A cup of coffee and a roll with cheese, ham or salami: this is what our coffee table usually looks like. Alternated with a cup of tea for those who prefer it and preferably finished sweetly with coffee cakes – with or without pudding. But where does this ‘mourning meal’ come from? Marie Vandecaveye from Huis van Alijn and ceremony speaker Lieke Biesemans explain.
Although the coffee table is the most common mourning meal in our country today, the tradition has not been around for very long. “The custom actually only emerged in the 19th century, perhaps under the influence of the bourgeoisie who attempted to improve the manners of the people,” explains Marie Vandecaveye, researcher at the Ghent House of Alijn, the museum that houses our daily lives. maps rituals.
“Previously, they would normally go to a café after a funeral and a barrel of beer would be served. In the 20th century, everything had to be a bit more dignified and there was also a lot of taboo involved. Visible signs of mourning such as mourning clothes with a mourning veil, mourning jewelry and funeral processions during the funeral were phased out. The grief, the funeral and the meal afterwards had to become increasingly subdued.”
“A funeral is often during the week, at a time when work actually has to be done. It is a nice gesture that people take time off work for this, in exchange they are offered food. The simplicity of that meal confirms that life goes on. Food is a necessity of life. We sit together at the table and have to move on. At the same time, there is a lot of freedom to walk around and talk to each other. You can walk to another table and grab a pistolet there and meet more people and support each other. Maybe it also helps that it is a light meal because people are less hungry when they are sad.”
What does the standard mourning meal in our country look like?
Marie does not see much variation in the food and funeral offerings. “In Flanders, the coffee table is still included in the package at many funeral directors. There are regional differences in the composition, but the standard usually involves coffee, rolls or sandwiches with classic toppings such as ham, cheese and preparé, often also coffee cakes or a piece of pie or cake. Only in West Flanders are there some families who have the habit of serving hot food. This usually involves a three-course menu with classic dishes. Today we also see a tendency to take a more personal approach to farewells, for example with a meeting in a local café.”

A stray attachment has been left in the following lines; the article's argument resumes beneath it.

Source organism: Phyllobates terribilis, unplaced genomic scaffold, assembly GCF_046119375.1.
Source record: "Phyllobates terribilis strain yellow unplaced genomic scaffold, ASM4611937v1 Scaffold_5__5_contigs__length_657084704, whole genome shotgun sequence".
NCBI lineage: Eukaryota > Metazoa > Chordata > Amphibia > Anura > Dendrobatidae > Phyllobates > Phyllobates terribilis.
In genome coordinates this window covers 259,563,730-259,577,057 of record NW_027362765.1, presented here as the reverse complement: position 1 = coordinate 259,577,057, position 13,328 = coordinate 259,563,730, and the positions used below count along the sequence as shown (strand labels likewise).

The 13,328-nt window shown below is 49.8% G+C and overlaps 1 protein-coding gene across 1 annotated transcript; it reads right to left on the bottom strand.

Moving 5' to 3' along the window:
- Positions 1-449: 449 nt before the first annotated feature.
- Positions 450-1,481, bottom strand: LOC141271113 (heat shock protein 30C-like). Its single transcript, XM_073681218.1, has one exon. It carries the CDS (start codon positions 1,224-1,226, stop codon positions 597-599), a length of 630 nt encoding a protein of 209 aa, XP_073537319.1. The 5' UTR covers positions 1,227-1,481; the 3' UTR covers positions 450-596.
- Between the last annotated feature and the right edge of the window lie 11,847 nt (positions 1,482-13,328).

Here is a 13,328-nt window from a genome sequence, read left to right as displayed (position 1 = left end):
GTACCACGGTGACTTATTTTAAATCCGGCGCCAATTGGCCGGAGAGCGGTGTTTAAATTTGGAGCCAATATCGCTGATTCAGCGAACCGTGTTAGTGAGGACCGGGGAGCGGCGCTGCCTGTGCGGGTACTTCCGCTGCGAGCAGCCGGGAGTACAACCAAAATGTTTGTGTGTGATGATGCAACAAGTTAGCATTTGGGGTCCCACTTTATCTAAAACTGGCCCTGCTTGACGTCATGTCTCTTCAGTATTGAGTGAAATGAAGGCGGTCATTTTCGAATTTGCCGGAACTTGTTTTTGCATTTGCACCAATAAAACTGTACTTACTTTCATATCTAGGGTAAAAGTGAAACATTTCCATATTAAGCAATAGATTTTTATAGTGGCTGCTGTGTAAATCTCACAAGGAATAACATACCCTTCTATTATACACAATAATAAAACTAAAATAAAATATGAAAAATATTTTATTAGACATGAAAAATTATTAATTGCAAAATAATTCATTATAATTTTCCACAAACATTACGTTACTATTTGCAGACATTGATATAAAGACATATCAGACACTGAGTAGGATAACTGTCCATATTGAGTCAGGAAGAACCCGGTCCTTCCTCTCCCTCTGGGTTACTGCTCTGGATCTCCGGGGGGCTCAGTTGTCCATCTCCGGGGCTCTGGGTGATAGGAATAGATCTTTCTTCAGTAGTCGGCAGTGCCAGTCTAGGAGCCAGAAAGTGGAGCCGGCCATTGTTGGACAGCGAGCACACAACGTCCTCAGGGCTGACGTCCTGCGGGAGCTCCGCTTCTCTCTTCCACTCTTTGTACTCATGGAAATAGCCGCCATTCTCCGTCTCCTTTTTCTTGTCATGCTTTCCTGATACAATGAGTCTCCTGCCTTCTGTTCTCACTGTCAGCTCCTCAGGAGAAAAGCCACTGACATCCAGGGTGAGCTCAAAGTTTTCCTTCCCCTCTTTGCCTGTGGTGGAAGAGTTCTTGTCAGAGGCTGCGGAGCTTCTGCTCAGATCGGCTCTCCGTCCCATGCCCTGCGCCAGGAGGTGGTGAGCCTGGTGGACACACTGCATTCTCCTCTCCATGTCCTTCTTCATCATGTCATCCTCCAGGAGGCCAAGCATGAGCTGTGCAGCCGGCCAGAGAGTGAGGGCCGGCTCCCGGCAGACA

Of course, coffee cannot be missing at a coffee table: this drink plays a prominent role at the gathering after a funeral. It is literally a bowl of comfort that can absorb the tears when the subdued part of the goodbye is over. “It is not a coincidence that coffee is served. It is a familiar drink that also evokes a feeling of conviviality and is often drunk when getting together. Something we can use at such a time. The caffeine also provides a physical boost after all the sadness of the funeral itself. The ceremony is often subdued, there is also room for other emotions on the coffee table: you can reminisce and even laugh sometimes.”
Personal interpretations of the coffee table
Nowadays, ceremony speaker Lieke Biesemans often sees more personal interpretations of that classic coffee table. During the farewell moments that she organizes, the classic formula of the funeral director is less often chosen. “I work with the family to find ways to bring back someone who is no longer there in everything we say, and this automatically includes food and drinks. Many people want to put on the menu what the deceased person liked to eat or was good at preparing, or something that has a personal story attached to it. Sometimes this happens in a local brasserie, or even with sandwiches in the garden.”
Sometimes we move heaven and earth to get the cake from that one baker that mama loved so much on the comfort food.
“Just because it’s personal doesn’t mean it has to be expensive,” she emphasizes. “There is no need to serve cava. Sometimes it is rye bread with cheese and a can of Cristal beer, which we served, for example, during a cherished moment for a father 17 years after his death. Or we move heaven and earth to get the cake from that one baker that mama loved so much on the comfort food. Sometimes we receive unique requests, such as a Mediterranean buffet with dishes to share where the tired fish pudding was served for dessert: classic yellow pudding in the shape of a fish decorated with mouse stubs. Quite a strange combination, but it was all gone. By the way, I rarely see frugal eaters during a funeral meal. You see that people benefit from eating together and being able to store energy again.”
These experiences teach the ceremony speaker that food is not only in your stomach, but also in your heart. “I find it strange that a standard meal is simply chosen at a time that is so personal. And often what you get isn’t even very tasty: the coffee is lukewarm and the sandwiches are soggy. The memories of what ends up on a plate, in a glass or bag are so strong that you can certainly take that with you when saying goodbye. Everyone has a dish that takes you straight back to the table with Mum, your girlfriend on a terrace or your father’s garden. I want to gently question the classic coffee table. It makes sense to feed ourselves on food that comforts us on a farewell day. I wish everyone to fill their bellies and hearts with food that helps us meet the person we miss again.”
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